CHICAGO - Whether you're pounding the pavement, hitting the gym, or pursuing another passion, exercise is something doctors say we should make a priority.
"Our goal was to look in young individuals and see if your health behaviors or your cardiovascular health in young adulthood could set you on the right path for cerebral health," explained Mike Bancks, an epidemiologist and researcher at Northwestern University who specializes in cardiovascular disease and diabetes.
Turns out, it does.
Bancks and his colleagues studied the health histories of more than 500 people starting in their 20s and spanning 25 years. Scientists used seven heart-healthy steps as a guideline: body weight, smoking status, physical activity, diet, cholesterol, blood sugar and blood pressure.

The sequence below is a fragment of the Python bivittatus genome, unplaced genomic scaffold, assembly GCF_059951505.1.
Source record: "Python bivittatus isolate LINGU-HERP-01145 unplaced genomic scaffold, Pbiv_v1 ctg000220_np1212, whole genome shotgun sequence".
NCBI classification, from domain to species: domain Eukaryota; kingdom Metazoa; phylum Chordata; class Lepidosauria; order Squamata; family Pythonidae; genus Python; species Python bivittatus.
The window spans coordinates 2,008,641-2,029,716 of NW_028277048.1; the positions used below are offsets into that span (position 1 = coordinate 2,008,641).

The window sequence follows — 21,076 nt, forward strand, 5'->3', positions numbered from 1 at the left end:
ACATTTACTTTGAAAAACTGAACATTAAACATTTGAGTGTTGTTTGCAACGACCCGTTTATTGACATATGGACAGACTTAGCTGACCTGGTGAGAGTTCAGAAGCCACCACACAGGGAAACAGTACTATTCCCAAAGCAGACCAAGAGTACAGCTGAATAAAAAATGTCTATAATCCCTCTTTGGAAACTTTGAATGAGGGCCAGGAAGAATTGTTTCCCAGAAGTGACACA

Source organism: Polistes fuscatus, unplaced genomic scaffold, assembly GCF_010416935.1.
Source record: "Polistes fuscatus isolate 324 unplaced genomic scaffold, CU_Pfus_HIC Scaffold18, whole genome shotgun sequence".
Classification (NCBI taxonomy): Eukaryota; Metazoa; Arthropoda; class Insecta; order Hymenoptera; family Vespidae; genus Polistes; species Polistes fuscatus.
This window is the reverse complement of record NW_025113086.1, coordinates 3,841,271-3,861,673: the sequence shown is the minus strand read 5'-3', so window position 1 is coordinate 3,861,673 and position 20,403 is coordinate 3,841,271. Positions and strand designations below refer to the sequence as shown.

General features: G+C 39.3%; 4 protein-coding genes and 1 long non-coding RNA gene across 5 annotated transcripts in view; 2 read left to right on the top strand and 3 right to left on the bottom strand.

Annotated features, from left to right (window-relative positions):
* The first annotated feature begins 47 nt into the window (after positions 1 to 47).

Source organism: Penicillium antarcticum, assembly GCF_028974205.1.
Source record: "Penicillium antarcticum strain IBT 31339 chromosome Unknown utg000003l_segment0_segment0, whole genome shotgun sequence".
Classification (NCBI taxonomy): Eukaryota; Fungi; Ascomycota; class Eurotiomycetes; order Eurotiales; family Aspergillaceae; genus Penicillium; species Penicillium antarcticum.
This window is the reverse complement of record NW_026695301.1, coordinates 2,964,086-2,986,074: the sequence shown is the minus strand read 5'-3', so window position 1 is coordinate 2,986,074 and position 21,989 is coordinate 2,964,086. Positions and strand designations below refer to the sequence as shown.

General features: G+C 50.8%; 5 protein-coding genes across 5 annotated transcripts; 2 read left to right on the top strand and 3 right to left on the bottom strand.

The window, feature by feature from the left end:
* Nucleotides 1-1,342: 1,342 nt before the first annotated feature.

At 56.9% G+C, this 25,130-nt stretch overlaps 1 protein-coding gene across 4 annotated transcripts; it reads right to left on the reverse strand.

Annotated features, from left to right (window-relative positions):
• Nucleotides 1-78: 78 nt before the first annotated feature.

"These are physical signs of damage to brain tissue," Bancks said.
Then, they measured brain volume, looking for the amount of healthy gray and white matter, and unhealthy white matter. The Northwestern researchers are among the first to show that people who had better heart health scores in their 20s had better brain volume in middle age.
"We found that a one unit increment in score was associated with the equivalence of being one year younger in age on the brain," continued Bancks.
Never too early to protect your heart and your head.
Bancks said the top two health changes to make right now if you want to protect your heart and brain are number one, avoid smoking, and two, aim for a minimum of 150 minutes of moderate to vigorous exercise every week.
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